USP’s attempted gag over media freedom issues stirs international protests



Dr David Robie also blogs at Café Pacific

Café Pacific is on holiday with the publisher looking for “summer” somewhere in western Ireland. But this blog couldn’t stay on hold any longer with all the current shenanigans going on at Fiji’s University of the South Pacific. 

Beleaguered journalism academics Pat Craddock, the acting regional media programme leader who is a New Zealand broadcaster and has long experience at USP and is widely respected on campus, and Australian author, educator and journalist Dr Matt Thompson, have stirred a hornet’s nest in administration circles over the past week because of their frank and defiant talking about media and freedom of speech issues in Fiji. 

The controversy has stirred condemnation by Amnesty International and sparked a column by Roy Greenslade in The Guardian. In the latest statement by Craddock, published by Fijileaks, he has refused to be “silenced” by the university: 

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Journalism coordinator Pat Craddock’s open letter to the USP administration

Sunday, 29 June 2014

“Dear Heather [USP Human Resources chief Heather Stradel]

I WILL NOT be signing the letter sent to me as I do not accept that I have broken any codes, ethics or regulations except that I did not make it clear on the Media Release (MR) that it was my personal viewpoint.

“However, I have issued many MRs in my media work here [at USP’s Laucala campus] , which dates back to the early 1990s, and not one MR has ever been questioned by the USP except this last one. Future media releases will be clearly identified as coming from myself.

“I stand by my view that the original MR was accurate, balanced and a response to items that were already in the news arena.

“Before giving an interview to any media I advise them that the views are my own. I have followed the procedure during my many years at the USP and working for other NGOs and media.

“You and Dr Williams betrayed me. We had an informal conversation. That is on audio tape, yours and mine. There was no mention of further action.

“That night, the USP issued a strong and inaccurate statement. Next morning we met and I was asked to write a draft for the basis of a new media statement. I received no comment on the draft and then received your letter, which I consider a threatening statement. I acknowledged that I signed that I read the code of ethics. I did not say I broke any.

I have issued a Media Release today.


‘We don’t live in a normal democratic government situation’

Sunday, 29 June 29 2014  

This is a personal statement by the writer. It does not reflect the views of the USP.
THE UNIVERSITY of the South Pacific has issued an ultimatum to Patrick Craddock of the USP Journalism programme to sign a statement that would effectively silence him from talking to the media.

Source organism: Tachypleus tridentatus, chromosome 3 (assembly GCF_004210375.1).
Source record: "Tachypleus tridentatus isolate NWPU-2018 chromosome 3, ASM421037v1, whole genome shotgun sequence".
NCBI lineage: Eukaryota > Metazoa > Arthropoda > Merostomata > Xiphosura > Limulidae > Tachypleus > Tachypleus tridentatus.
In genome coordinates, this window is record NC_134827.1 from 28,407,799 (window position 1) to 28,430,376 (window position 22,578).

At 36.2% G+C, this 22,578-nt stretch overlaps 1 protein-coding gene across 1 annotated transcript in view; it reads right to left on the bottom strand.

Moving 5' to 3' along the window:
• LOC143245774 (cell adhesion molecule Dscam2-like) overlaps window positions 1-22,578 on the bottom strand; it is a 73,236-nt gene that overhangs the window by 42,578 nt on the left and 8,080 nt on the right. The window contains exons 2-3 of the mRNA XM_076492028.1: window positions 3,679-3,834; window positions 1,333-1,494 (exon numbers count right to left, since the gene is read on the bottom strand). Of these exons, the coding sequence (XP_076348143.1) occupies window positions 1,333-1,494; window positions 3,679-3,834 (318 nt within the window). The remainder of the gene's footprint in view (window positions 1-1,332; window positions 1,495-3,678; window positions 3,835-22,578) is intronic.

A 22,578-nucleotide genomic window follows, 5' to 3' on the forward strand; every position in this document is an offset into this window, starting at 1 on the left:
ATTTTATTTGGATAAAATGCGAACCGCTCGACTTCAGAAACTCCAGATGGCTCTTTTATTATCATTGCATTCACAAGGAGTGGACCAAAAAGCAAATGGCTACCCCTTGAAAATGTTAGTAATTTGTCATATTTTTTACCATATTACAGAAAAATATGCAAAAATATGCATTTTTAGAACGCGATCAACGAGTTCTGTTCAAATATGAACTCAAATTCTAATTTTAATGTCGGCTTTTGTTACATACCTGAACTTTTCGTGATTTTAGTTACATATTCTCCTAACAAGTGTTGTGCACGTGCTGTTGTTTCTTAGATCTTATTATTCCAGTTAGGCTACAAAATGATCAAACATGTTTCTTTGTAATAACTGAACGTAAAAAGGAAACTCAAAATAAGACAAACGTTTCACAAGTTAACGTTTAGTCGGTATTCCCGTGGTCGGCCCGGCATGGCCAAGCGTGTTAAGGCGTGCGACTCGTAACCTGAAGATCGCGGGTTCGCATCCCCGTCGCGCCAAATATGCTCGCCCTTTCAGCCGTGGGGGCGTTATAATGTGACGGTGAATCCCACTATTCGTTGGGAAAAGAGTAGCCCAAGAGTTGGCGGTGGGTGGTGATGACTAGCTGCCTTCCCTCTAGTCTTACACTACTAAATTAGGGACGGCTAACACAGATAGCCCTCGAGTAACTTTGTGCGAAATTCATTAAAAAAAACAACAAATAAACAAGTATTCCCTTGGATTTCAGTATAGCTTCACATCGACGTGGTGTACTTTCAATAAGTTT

Craddock alleges that Dr Williams is frightened of upsetting the military government of Prime Minister [Voreqe] Bainimarama. He quotes Dr Williams saying during their only meeting:

 “All of us understand that we don’t live in a normal democratic government situation.”

“…whatever we put out in the news media we are very careful..”

Craddock says Dr Williams told him during their meeting that the University of the South Pacific is a government institution and does not operate in a democracy.

Craddock alleges the USP letter is intended to intimidate him by suggesting that his actions may put the work permits of new staff at risk. The letter also asks him to refrain from making any adverse comments about the USP even after his contract ends.

The letter implies that he has behaved in a manner “prejudicial to the peace, good order, good government or morale” in Fiji by publicly criticising the military for justifying torture of dissenters and by criticising recent unfair treatment of journalists. Craddock believes his statements, made with a belief in academic freedom, are in the public interest.

The USP letter, which is released with this media statement, says there was a complaint from outside the USP. Who complained – was it the army, the police, MIDA, the Attorney-General? Craddock asked and was not told. The letter does not say if the complaint was upheld or even detail any due process to be followed.

In the informal recorded discussion, Heather Stadel of USP Human Resources says that the complaint came from inside the USP. She refuses to name the complainant.

The letter implies that there were inaccuracies in the Media Release. There were none. The army has admitted that they have tortured and beaten people. Samisoni Pareti, a Fijian journalist was denied accreditation to the recent Pacific Islands Development Forum. After the original media release was published he received an apology from the Ministry of Information. Another journalist, Netani Rika says he was visited by special police.

Craddock also alleges he was personally insulted by a fellow USP academic, Ashwin Raj [who is concurrently chair of the Media Industry Development Authority (MIDA)] during an interview with Radio New Zealand International. Ashwin Raj also commented on both USP journalism academics on the blog Fijileaks.

Raj signed his name and position on the blog as being on the staff of the USP. Craddock has lodged a formal complaint against Aswhin Raj with the USP Human Resources Manager, Heather Stadel.

(Audio attached of Dr Williams talking with Patrick Craddock during their informal discussion)

IN: All of us understand …

OUT: we are a government institution funded by them.

Duration 1.30min


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